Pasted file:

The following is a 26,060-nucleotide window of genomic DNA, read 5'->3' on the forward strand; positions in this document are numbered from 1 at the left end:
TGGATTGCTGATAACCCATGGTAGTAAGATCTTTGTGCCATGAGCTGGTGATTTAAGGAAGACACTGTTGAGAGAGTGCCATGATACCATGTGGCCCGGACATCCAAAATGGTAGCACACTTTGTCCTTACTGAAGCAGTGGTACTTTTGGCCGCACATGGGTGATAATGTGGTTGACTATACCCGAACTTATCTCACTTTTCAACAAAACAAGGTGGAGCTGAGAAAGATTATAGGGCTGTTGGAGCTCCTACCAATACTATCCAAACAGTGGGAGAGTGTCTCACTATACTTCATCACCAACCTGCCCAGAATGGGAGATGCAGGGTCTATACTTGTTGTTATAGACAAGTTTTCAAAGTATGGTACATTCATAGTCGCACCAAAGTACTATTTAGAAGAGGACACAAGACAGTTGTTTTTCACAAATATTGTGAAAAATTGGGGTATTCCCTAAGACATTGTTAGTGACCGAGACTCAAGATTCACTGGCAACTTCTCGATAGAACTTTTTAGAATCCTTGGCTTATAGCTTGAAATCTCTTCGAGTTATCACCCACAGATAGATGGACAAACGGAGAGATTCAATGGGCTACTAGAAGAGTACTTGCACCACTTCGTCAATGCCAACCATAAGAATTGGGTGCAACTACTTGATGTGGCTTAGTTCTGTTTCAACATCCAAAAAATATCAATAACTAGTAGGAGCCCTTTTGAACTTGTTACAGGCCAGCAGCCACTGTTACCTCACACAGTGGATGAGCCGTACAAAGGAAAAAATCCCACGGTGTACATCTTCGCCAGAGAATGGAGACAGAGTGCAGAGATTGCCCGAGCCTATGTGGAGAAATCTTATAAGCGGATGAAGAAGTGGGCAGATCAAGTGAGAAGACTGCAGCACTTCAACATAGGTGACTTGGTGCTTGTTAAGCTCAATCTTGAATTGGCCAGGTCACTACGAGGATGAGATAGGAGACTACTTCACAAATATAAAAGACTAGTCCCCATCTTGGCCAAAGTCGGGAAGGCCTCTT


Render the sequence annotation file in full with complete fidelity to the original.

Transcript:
The following is a 26,060-nucleotide window of genomic DNA, read 5'->3' on the forward strand; positions in this document are numbered from 1 at the left end:
TGGATTGCTGATAACCCATGGTAGTAAGATCTTTGTGCCATGAGCTGGTGATTTAAGGAAGACACTGTTGAGAGAGTGCCATGATACCATGTGGCCCGGACATCCAAAATGGTAGCACACTTTGTCCTTACTGAAGCAGTGGTACTTTTGGCCGCACATGGGTGATAATGTGGTTGACTATACCCGAACTTATCTCACTTTTCAACAAAACAAGGTGGAGCTGAGAAAGATTATAGGGCTGTTGGAGCTCCTACCAATACTATCCAAACAGTGGGAGAGTGTCTCACTATACTTCATCACCAACCTGCCCAGAATGGGAGATGCAGGGTCTATACTTGTTGTTATAGACAAGTTTTCAAAGTATGGTACATTCATAGTCGCACCAAAGTACTATTTAGAAGAGGACACAAGACAGTTGTTTTTCACAAATATTGTGAAAAATTGGGGTATTCCCTAAGACATTGTTAGTGACCGAGACTCAAGATTCACTGGCAACTTCTCGATAGAACTTTTTAGAATCCTTGGCTTATAGCTTGAAATCTCTTCGAGTTATCACCCACAGATAGATGGACAAACGGAGAGATTCAATGGGCTACTAGAAGAGTACTTGCACCACTTCGTCAATGCCAACCATAAGAATTGGGTGCAACTACTTGATGTGGCTTAGTTCTGTTTCAACATCCAAAAAATATCAATAACTAGTAGGAGCCCTTTTGAACTTGTTACAGGCCAGCAGCCACTGTTACCTCACACAGTGGATGAGCCGTACAAAGGAAAAAATCCCACGGTGTACATCTTCGCCAGAGAATGGAGACAGAGTGCAGAGATTGCCCGAGCCTATGTGGAGAAATCTTATAAGCGGATGAAGAAGTGGGCAGATCAAGTGAGAAGACTGCAGCACTTCAACATAGGTGACTTGGTGCTTGTTAAGCTCAATCTTGAATTGGCCAGGTCACTACGAGGATGAGATAGGAGACTACTTCACAAATATAAAAGACTAGTCCCCATCTTGGCCAAAGTCGGGAAGGCCTCTT